A new cash CAT?

Two weeks ago I had a discussion with an account manager of a testing consulting company about CAT: Certified Agile Tester. His company sells this training and he told me he sees a certification training as a driving license: once you obtain it, you still need to learn how to drive like an expert. I do not believe that ISTQB or TMap certification makes anybody a better tester. And this agile tester certification is even worse… How can you give somebody a certificate for a mindset?

I do not think you’re a good tester if you have an (advanced) certificate in ISTQB or whatever. It tells me nothing about your motivation. Especially not when the certificate could (or even worse, should) be obtained during working time paid by your employer… I think that certification is not necessarily bad, but it is certainly no blessing to our profession. James Bach wrote a great blog post about it in 2005 (!). IMHO certification gives a kind of false security about testing skills. And unfortunately this is maintained by the whole market. The big companies (let’s just for convenience call them “demand side”) have difficulty selecting the right external hires. So they look for certificates which makes selecting easier. The “supply side” is more than happy to participate in the certification hype. Because they earn a lot of money by providing training. But also from a commercial interest because the “demand side” keep asking for these certificates. And if they want to sell their people, they must have certificates. Sadly a mechanism that keeps the certification alive!

Certification says very little about a tester. I know plenty of testers with lots of certificates that I would never hire. Why not? Because they are no good in testing! And the certificates do not make them any better.

The CAT website explains: to become a Certified Agile Tester you have to succeed in three different ways:

  • A soft skills assessment on capacity for teamwork
  • An exam, which requires free answering – no multiple choice questions
  • A practical section where the examinee’s testing skills are put to the test.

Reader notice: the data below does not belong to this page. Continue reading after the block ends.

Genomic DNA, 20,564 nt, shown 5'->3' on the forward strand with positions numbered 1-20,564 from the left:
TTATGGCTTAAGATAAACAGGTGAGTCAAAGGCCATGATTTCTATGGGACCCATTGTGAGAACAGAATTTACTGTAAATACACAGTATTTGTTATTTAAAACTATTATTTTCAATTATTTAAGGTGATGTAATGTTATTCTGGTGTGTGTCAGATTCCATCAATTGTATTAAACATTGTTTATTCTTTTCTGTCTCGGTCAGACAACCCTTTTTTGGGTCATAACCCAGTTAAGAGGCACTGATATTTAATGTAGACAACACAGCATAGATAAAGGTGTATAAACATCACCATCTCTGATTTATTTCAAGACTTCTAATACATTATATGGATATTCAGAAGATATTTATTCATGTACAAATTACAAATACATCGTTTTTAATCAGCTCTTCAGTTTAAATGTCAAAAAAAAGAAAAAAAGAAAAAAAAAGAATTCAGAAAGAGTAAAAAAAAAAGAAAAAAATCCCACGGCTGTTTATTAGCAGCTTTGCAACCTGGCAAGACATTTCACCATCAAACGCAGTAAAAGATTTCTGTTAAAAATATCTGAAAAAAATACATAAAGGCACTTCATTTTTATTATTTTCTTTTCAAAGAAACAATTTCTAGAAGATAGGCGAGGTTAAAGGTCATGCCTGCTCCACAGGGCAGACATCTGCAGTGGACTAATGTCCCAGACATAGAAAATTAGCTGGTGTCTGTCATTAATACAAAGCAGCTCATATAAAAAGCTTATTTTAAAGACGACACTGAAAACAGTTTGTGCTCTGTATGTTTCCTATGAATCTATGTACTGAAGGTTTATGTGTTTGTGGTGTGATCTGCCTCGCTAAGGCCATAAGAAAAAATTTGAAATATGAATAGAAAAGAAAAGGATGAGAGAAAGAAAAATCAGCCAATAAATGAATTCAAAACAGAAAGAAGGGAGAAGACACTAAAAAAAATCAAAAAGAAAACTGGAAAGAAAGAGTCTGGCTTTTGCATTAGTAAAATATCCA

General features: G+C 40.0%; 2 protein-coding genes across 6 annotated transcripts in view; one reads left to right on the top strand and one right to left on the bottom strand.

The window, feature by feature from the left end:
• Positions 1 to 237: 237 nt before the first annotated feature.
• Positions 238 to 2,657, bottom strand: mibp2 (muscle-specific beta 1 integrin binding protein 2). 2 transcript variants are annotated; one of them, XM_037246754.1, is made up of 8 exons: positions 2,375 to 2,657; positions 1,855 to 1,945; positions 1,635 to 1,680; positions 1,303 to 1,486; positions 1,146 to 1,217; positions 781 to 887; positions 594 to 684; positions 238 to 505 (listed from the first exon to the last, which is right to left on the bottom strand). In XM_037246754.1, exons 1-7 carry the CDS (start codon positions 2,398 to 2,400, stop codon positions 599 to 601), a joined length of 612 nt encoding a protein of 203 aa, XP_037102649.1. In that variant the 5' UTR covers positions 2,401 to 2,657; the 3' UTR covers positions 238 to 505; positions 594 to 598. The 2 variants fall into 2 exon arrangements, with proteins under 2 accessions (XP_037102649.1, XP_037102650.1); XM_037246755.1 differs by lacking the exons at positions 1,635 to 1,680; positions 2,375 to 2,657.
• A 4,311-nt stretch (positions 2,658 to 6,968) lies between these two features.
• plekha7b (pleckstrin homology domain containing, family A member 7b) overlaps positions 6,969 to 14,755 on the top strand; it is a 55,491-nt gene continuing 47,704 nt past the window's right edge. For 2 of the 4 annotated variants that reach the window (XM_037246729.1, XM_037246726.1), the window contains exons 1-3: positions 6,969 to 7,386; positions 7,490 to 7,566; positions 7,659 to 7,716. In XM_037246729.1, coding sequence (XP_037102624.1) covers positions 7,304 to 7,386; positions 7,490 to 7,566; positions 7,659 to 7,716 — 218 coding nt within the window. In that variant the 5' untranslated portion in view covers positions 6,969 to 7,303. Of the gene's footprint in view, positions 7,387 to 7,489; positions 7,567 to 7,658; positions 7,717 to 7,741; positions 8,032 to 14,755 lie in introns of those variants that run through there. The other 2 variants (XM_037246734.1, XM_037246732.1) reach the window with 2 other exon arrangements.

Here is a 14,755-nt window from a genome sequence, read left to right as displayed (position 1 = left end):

This soft skill assessment makes me wonder. As a manager I find it difficult to assess my testers after some months or even a whole year, but the trainers of this course can in only 5 days?

The exam doesn’t prove the examinee is a good agile tester! How many exams have we taken during our lives? And do we still know everything we have learned? Like I said in my last blog post, you become a better tester by continous learning, not by taking exams!

The practical section sounds good. Although I cannot imagine that you can fail your certification on this part.  

The course itself looks okay: the subjects trained are interesting and on the reading list are books I have read and would recommend to others. But the whole idea of certification is bad! Agile is a mindset and how can a mindset be certified?

The testing/training industry has found another cashcowCAT!


  1. checkner

    Hi Huib,
    certification is stupid. I really agree. But I can tell you something.

    Last year I started to work in an agile team. Only me as a “Testexpert” in a chaos team full of developer.
    I was doing kind of agile testing before. But more v-model in sprints.

    When I started in this agile environment I was lost. I could not belive that developers have to test as well.
    And what the hell is User Story, an Epic – who has to write it and how? And what is the Product Owner doing. How can I test and survive when I am all alone?
    All these questions were in my head and I wanted to leave and go back to the “right” things I have done before.

    When I saw the CAT training I really wanted to do it. Just for getting answers to all my questions.
    We organized an inhouse training and had four days full of training. I learnd so much in those days and when I was writing the exam I didn’t care if I will fail. I was so satisfied and lucky of all these things I have learned and noticed that agile starts in mind.. not by just following an agile prozess and doing scrum, kanban, etc.

    No I am so agile and love to work in this way. And I am laughing about all mistakes me and my team mates have done in projects before.

    So, I have the certificate now – but I don’t care. And this is what I tell all people when we are talking about CAT.
    Maybe it is not needed to visit the CAT course, but for me it was the right decisson.
    I needed someone who took me by the hand to show me the fantastic agile world.

  2. Chris Poetiray

    Hi Huib, I totally agree on how you reflect on this certification-issue! Back in 2008 I followed the ISTQB-Foundation course at Polteq in Dordrecht, where one of the course-days was under your supervision. You told us about this book ‘Lessons Learned In Software Testing’. I totally believe in lesson #272. I think we can place this article in this lesson #272! The CAT certification does not make you an agile tester, nor did the ISTQB certificate make a tester period! It just gave me a nice piece of paper of which I don’t know where I left it anymore!